Ex-citing times for education researchersA journal article written by two Monash University academics has been named the most-cited paper by Routledge, a major publishing house. The article, "Who Chooses Teaching and Why?: Profiling Characteristics...
A journal article written by two Monash University academics has been named the most-cited paper by Routledge, a major publishing house.
The article, "Who Chooses Teaching and Why?: Profiling Characteristics and Motivations Across Three Australian Universities," has topped the Routledge list of highly-cited articles, showcasing articles from journals on the highly-influential Thomson Reuters Social Sciences Citation Index.
Written by Associate Professors Paul Richardson and Helen Watt of the Faculty of Education and published in the Asia-Pacific Journal of Teacher Education in 2006, the article draws on the extensive FIT-Choice project, profiling background characteristics and teaching motivations of more than 1600 Australian first-year teaching students. The project also charts the progress of these students past graduation, whether into the teaching profession or otherwise.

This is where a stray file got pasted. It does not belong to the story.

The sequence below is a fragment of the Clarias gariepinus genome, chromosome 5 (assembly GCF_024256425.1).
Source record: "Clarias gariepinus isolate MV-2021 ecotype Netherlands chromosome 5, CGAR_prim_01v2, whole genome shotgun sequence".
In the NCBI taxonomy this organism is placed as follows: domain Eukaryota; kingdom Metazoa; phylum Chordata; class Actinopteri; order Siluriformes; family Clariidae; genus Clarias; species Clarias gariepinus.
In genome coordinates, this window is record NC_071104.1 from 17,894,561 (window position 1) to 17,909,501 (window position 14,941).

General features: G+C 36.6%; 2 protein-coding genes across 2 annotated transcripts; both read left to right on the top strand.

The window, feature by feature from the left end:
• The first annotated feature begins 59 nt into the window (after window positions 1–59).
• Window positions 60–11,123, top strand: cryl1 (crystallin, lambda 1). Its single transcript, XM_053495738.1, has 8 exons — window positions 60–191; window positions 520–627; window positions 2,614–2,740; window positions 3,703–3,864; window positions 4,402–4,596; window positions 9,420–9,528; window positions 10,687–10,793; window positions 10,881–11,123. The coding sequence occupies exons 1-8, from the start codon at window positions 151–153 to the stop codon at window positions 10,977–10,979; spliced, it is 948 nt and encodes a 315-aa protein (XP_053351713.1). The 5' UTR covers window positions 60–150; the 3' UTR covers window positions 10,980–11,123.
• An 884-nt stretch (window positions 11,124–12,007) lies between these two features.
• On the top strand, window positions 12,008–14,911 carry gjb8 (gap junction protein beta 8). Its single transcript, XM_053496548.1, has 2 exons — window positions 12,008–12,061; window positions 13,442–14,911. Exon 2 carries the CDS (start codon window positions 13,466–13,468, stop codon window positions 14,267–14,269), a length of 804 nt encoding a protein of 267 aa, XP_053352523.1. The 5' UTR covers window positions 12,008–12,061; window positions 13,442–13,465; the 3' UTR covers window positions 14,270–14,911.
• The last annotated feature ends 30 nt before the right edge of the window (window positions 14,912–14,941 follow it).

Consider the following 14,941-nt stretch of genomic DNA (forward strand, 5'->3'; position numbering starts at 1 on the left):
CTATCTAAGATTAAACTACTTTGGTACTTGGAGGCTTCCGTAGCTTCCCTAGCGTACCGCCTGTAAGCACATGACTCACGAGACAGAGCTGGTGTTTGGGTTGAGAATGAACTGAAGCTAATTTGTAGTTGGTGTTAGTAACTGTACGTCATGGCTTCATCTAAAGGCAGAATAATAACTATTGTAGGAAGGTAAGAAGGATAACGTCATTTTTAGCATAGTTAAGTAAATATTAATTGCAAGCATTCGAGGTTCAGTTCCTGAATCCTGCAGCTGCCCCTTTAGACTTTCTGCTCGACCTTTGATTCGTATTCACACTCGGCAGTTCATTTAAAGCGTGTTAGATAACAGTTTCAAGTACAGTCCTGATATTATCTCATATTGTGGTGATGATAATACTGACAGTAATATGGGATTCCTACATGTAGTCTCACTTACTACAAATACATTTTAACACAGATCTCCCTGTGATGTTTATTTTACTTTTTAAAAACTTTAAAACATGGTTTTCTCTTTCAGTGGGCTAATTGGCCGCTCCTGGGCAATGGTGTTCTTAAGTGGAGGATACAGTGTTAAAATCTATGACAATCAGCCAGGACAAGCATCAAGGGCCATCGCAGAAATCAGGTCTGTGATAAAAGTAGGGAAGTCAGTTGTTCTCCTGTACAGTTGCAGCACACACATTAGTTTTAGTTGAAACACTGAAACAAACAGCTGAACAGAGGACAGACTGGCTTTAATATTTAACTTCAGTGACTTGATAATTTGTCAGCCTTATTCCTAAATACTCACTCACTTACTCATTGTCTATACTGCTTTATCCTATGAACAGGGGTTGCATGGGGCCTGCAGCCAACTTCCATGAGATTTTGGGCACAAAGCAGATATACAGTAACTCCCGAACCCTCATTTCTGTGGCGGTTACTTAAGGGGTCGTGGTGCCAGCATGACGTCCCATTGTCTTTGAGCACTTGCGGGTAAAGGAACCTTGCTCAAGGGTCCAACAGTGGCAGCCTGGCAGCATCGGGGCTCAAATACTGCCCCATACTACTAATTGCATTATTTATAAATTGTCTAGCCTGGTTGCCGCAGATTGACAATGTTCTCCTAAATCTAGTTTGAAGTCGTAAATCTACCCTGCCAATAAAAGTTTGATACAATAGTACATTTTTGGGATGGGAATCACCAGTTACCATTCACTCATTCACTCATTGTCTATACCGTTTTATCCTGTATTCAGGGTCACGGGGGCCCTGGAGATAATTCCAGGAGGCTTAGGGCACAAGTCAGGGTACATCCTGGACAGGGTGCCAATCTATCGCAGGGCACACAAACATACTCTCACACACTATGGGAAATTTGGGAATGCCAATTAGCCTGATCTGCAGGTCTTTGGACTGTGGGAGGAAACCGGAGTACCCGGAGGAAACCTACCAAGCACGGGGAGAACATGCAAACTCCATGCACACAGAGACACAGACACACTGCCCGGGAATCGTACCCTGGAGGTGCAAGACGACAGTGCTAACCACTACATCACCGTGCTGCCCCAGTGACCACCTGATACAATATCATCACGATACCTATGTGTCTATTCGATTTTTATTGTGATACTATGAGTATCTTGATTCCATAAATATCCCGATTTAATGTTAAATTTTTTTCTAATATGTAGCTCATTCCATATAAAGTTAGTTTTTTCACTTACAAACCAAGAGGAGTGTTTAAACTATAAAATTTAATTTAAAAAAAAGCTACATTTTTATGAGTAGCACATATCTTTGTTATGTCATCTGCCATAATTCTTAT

The findings have enabled both researchers to recommend strategies in the recruitment and retention of future teachers.
"We are delighted to know that our work is being so widely read and cited by other researchers," Associate Professor Richardson said.
"It says to us that there is a need for appropriate measures of teacher motivation that can be used in varying social and cultural contexts."
Associate Professor Watt also stressed the need to address the root motivations of educators to support their classroom responsibilities.
“It is only through such large-scale, multidisciplinary, cross-cultural, and long-term longitudinal studies that we can understand how teachers' motivations and perceptions shape their professional practice and aspirations in the context of particular school and country settings,” Associate Professor Watt said.
The researchers have since won two Australian Research Council Discovery Grants that have allowed them to follow-up on their research and to expand their collaborations with colleagues across the world.